The Council of Europe rights watchdog has repeatedly urged to pass a torture law to punish episodes of brutality such as the infamous police raid against anti-globalisation protesters at the Genoa G8 summit in July 2001.

Eighty-two people were wounded, 61 of them seriously and three critically in the raid by masked anti-riot police at Genoa's Armando Diaz school, where protesters were sleeping. A British journalist attacked by police was left in a coma with rib and spinal injuries and many people were beaten senseless and had bones broken during the raid.

The Italian government has agreed to pay six victims of police brutality at the Genoa G8 summit 45,000 euros each in compensation, the European Court of Human Rights said in April.

In 2012, 25 Italian police officers were found guilty of falsifying evidence concerning the Armando Diaz raid but none served jail time, due to the expiry of Italy's statute of limitations.

The national police chief at the time of the Genoa G8 summit, Gianni De Gennaro, was acquitted at the end of the appeals process.

--IANS/AKI

vd

(This story has not been edited by Business Standard staff and is auto-generated from a syndicated feed.)

image
Business Standard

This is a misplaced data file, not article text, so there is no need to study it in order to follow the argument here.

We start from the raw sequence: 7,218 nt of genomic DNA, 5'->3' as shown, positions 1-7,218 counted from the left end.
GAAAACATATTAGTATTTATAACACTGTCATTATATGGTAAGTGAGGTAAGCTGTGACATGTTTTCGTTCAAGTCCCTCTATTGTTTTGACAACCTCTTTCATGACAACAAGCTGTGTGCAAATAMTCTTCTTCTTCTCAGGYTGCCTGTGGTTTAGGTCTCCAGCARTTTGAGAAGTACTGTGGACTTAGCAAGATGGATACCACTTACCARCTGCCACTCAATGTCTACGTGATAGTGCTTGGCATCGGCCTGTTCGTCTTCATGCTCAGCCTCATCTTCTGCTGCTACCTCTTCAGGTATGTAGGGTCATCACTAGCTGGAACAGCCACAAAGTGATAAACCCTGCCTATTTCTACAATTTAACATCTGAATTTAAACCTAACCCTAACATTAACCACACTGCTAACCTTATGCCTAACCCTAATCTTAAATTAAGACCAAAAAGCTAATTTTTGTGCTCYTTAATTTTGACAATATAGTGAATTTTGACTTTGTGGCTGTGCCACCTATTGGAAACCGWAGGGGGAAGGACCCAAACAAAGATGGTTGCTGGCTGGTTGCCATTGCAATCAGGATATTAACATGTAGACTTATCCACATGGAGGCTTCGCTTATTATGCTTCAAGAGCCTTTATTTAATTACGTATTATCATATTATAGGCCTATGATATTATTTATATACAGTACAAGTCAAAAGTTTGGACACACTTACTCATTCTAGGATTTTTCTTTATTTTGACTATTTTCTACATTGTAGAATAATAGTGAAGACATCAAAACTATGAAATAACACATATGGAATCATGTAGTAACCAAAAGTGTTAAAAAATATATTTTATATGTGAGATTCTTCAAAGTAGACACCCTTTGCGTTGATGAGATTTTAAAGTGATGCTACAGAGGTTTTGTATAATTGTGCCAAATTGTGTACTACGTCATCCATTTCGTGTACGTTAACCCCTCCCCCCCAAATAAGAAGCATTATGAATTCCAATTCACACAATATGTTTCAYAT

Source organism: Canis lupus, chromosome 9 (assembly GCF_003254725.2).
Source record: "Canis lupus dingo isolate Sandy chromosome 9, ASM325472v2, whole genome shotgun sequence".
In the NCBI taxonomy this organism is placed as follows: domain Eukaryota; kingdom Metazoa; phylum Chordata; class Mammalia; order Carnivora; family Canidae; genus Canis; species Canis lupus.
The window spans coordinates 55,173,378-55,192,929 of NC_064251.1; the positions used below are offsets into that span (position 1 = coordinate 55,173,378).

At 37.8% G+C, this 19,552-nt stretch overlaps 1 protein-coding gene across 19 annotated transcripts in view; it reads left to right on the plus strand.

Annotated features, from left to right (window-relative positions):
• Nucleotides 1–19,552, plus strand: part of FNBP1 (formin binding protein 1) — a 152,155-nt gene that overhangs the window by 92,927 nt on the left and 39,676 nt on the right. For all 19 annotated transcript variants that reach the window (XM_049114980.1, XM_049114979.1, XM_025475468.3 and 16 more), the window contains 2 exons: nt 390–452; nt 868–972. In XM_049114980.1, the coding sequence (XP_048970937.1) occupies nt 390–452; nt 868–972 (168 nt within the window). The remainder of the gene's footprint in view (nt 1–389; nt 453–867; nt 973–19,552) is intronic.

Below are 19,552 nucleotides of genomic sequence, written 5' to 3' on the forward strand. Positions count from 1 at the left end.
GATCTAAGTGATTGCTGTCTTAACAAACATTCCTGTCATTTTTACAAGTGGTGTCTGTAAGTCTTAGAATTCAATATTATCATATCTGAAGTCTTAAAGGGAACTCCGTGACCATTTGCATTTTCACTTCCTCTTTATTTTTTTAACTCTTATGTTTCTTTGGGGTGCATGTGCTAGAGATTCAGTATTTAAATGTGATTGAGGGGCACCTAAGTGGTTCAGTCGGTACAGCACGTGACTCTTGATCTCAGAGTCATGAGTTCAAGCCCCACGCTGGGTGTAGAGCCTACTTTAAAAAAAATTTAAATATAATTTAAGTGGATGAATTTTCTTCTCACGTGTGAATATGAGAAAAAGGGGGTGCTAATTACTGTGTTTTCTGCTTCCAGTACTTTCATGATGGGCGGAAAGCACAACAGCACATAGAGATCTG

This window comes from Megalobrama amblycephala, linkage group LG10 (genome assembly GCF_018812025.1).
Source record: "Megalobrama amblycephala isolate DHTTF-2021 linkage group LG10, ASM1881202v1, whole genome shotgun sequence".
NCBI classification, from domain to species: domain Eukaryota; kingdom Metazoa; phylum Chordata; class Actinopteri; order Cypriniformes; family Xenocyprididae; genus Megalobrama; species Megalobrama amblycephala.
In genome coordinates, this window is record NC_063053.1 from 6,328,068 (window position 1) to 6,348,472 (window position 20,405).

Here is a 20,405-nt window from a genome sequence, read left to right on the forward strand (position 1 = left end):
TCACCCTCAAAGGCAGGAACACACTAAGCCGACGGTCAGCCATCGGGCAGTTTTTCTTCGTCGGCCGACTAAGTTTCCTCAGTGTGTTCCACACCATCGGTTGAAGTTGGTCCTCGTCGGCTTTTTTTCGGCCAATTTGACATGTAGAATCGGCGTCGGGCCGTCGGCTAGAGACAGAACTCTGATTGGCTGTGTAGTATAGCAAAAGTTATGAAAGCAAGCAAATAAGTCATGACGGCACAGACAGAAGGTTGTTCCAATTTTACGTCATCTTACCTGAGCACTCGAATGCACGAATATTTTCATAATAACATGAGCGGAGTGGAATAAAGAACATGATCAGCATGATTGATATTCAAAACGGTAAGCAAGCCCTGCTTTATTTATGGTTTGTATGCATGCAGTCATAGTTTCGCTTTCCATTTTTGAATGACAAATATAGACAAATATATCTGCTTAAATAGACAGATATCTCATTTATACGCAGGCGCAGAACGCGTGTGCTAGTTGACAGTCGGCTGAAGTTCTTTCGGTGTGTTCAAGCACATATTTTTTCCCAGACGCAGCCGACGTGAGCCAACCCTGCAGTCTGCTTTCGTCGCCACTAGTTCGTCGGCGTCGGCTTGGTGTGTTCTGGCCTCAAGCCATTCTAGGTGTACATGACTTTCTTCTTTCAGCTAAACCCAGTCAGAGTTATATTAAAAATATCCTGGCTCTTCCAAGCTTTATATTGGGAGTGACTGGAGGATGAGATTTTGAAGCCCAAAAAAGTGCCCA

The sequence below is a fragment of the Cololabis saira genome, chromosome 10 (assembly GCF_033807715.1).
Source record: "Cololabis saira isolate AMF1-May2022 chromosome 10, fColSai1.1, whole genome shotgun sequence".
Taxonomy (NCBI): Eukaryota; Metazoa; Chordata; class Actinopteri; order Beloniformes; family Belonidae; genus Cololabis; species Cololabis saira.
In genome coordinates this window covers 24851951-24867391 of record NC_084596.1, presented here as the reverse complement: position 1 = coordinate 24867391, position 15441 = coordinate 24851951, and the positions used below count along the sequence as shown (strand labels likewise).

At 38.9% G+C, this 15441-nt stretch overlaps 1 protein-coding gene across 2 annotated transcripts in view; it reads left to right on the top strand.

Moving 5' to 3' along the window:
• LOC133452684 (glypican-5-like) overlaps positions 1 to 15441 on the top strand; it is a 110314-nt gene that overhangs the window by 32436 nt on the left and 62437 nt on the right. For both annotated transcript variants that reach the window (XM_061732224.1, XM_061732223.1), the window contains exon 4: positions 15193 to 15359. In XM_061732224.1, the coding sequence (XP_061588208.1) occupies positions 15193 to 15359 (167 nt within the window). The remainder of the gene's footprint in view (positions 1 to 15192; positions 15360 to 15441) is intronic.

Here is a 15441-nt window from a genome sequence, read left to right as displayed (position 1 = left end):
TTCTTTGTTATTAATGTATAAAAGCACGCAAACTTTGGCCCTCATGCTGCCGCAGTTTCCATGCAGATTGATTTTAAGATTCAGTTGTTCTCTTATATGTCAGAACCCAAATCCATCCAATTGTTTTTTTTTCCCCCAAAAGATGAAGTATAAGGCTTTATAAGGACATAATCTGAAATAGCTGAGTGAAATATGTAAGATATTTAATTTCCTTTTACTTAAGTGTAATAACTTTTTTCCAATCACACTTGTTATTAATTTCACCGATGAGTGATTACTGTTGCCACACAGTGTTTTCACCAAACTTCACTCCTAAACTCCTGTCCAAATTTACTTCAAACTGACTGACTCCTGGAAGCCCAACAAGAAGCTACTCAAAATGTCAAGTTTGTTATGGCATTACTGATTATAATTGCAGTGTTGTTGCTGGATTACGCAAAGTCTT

177 22

Italian Senate approves bill outlawing torture

Rome, May 17 (IANS/AKI) The Senate, the upper house of Italy's parliament, on Wednesday approved a bill introducing the crime of torture with 195 votes in favour, 8 against and 34 abstentions.

The bill now returns to the lower house of for final approval.

Italian Justice Minister Andrea Orlando urged the Chamber of Deputies to vote the bill into law without delay, saying it filled "a very grave gap in Italian legislation".

is required to introduce the crime of torture under the 1984 UN Convention against Torture and Other Cruel, Inhuman or Degrading Treatment, ratified by the Italian in 1988.

Luigi Manconi, the Italian Senator who presented the torture bill, refused to take part in Wednesday's vote, claiming that a series of amendments made to the draft law had "turned it upside down" since the original version was approved by parliament's lower house in April 2015.

The Council of Europe rights watchdog has repeatedly urged to pass a torture law to punish episodes of brutality such as the infamous police raid against anti-globalisation protesters at the Genoa G8 summit in July 2001.

Eighty-two people were wounded, 61 of them seriously and three critically in the raid by masked anti-riot police at Genoa's Armando Diaz school, where protesters were sleeping. A British journalist attacked by police was left in a coma with rib and spinal injuries and many people were beaten senseless and had bones broken during the raid.

The Italian government has agreed to pay six victims of police brutality at the Genoa G8 summit 45,000 euros each in compensation, the European Court of Human Rights said in April.

In 2012, 25 Italian police officers were found guilty of falsifying evidence concerning the Armando Diaz raid but none served jail time, due to the expiry of Italy's statute of limitations.

The national police chief at the time of the Genoa G8 summit, Gianni De Gennaro, was acquitted at the end of the appeals process.

--IANS/AKI

vd

(This story has not been edited by Business Standard staff and is auto-generated from a syndicated feed.)

image
Business Standard
177 22